Apotexs R500-cr investment caught in greenfield dilemma

Written by Anandita Singh Mankotia | Soma Das | New Delhi | Updated: May 10 2012, 06:14am hrs
Apotex Pharma Holdings, one of the largest generic drug firms of Canada, is planning to invest Rs 500 crore in its wholly-owned Indian subsidiary, Apotex Research, to set up a solid dose formulation facility. The Canadian firm, which also figures among the top 10 generic firms in the US, the largest drug market globally, has sought the governments approval for the capital infusion. However, this request has raised the governments eyebrows on whether such funding of existing subsidiaries by foreign multinationals can qualify as greenfield investments.

Interestingly, Apotex dubs it as an infusion in a strictly greenfield project and promises that the proceeds would not be used directly or indirectly to acquire or merge any existing company in the country.

For investments in a greenfield project in the pharmaceutical sector, 100% foreign direct investment (FDI) is allowed under the automatic route. But the government has chosen to view Apotexs investment plans through a different lens. The Foreign Investment Promotion Board (FIPB) has said as Apotex Research is an existing company, and therefore 100% FDI will only be allowed only through the FIPB route.

Apotex is in the process of expanding its production capacity and has started constructing a solid dose formulation plant. The company has invited subscription from its holding company towards FDI to buy additional equity shares. The proposed expansion doesnt involve any merger or acquisition of any existing business in India. It is altogether a new greenfield project, Apotex has written in its submission to the government.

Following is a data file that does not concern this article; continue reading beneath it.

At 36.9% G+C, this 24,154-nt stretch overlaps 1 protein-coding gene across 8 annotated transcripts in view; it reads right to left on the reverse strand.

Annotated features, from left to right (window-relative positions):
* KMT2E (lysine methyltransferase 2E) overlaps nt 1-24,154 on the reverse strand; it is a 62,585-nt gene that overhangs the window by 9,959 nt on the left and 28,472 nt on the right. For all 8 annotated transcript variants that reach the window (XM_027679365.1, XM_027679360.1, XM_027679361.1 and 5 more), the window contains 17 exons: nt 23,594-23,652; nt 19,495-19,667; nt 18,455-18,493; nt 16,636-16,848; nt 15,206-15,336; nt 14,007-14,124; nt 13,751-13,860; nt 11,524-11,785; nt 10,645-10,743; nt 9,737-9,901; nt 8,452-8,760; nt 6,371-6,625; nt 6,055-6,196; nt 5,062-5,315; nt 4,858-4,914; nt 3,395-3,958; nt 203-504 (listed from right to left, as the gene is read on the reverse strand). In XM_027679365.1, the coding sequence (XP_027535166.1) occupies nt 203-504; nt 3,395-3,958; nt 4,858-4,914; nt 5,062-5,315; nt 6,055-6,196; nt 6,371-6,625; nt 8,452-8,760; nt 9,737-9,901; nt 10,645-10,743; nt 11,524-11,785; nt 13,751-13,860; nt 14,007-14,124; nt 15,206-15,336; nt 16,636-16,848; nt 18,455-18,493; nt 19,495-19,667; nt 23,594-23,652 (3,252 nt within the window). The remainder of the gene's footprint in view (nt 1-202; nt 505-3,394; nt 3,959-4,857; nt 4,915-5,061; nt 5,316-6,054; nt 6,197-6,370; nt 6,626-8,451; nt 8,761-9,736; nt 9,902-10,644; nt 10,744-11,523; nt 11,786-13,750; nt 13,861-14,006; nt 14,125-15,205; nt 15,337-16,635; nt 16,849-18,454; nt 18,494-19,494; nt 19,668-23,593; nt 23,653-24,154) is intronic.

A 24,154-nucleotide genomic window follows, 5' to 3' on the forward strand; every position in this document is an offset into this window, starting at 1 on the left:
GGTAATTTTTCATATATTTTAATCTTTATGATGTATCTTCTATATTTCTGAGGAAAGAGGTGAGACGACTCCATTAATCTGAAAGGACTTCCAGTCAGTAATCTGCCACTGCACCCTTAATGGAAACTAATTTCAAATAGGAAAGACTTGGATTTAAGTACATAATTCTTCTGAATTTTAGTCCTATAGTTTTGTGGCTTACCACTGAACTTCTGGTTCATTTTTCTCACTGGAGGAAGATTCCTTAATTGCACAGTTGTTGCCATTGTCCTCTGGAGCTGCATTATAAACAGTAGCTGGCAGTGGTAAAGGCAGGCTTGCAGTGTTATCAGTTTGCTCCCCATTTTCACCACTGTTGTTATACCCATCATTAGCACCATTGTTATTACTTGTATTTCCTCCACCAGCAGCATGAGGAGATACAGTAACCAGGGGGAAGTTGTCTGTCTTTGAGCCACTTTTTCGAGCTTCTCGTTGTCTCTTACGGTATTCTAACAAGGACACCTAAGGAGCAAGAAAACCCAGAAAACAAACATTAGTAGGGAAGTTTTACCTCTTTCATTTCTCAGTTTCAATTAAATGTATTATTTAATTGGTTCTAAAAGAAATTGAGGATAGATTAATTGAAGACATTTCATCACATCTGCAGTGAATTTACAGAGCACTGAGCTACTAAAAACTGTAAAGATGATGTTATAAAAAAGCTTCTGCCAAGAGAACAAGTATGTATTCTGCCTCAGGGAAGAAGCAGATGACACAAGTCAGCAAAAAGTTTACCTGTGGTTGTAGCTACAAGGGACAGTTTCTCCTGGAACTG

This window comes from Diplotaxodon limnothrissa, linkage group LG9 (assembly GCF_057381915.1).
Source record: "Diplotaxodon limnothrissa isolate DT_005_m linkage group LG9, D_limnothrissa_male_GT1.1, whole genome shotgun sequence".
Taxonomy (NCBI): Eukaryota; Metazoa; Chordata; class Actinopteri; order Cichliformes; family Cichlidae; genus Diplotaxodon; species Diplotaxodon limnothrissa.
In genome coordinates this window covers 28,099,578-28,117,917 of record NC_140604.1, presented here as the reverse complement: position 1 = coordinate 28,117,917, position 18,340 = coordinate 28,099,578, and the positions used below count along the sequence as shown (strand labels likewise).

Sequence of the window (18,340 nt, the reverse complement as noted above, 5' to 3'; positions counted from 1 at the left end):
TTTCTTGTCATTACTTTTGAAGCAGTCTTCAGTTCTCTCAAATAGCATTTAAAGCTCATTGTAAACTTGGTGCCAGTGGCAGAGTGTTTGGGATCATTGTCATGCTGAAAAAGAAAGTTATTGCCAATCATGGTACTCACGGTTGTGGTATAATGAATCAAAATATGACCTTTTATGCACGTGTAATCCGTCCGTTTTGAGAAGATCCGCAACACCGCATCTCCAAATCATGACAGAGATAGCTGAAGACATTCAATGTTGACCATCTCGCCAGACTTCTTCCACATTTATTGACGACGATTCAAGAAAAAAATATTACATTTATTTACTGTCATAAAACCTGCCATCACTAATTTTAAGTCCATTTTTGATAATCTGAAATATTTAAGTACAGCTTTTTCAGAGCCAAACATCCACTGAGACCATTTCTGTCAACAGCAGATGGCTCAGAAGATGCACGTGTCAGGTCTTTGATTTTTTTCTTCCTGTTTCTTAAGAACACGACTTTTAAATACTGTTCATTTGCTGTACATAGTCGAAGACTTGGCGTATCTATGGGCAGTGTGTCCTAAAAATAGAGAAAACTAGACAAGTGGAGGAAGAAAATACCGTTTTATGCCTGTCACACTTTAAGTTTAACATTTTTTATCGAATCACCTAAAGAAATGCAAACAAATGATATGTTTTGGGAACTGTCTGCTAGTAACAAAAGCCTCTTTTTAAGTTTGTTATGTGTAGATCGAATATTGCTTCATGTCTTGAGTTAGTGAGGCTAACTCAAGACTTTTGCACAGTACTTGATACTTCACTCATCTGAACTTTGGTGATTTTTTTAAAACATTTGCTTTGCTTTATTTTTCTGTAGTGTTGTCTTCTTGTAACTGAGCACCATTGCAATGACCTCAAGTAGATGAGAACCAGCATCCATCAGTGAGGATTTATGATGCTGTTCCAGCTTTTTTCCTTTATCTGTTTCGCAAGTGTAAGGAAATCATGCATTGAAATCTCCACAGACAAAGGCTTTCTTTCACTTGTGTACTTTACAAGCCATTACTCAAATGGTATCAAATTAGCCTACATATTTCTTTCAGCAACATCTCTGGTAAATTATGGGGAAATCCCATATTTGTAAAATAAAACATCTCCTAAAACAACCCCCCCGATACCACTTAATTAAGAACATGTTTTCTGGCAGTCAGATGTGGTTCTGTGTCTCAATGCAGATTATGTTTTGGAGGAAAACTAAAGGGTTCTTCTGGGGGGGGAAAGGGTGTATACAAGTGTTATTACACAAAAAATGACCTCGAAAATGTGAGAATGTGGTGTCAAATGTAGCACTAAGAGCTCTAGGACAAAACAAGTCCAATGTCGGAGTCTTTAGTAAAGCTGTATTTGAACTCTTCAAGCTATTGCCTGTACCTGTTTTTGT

Apotexs proposal has been put on hold for now. During an inter-ministerial consultation on the project, the department of pharma had requested for deferment of decision while the ministry of health had sought a copy of the proposal. The routing of pharma FDI proposals through FIPB has been suggested as a temporary arrangement till the Competition Commission of India (CCI) braces itself with the technical and resource support system to take up the task of vetting FDI proposals.

This comes at a time when MNCs are whining about the prevailing uncertain policy environment, which they claim is making the pace of investment in the sector sluggish. With differences having cropped up among the ministry of health, commerce, finance and the department of pharma on whether or not to restrict FDI in the sector, the Prime Ministers Office (PMO) stepped in to rule that FDI will be allowed without limit under the automatic route for greenfield investments.

In case of brownfield investments, the PMO said last October that FDI will be allowed through FIPB route for a period of up to six months, during which period the CCI will put in place necessary regulations for effective oversight on M&As to ensure balance between public health concerns and attracting FDI in the sector. Thereafter, the requisite oversight will be done by the CCI entirely in accordance with the competition laws of the country.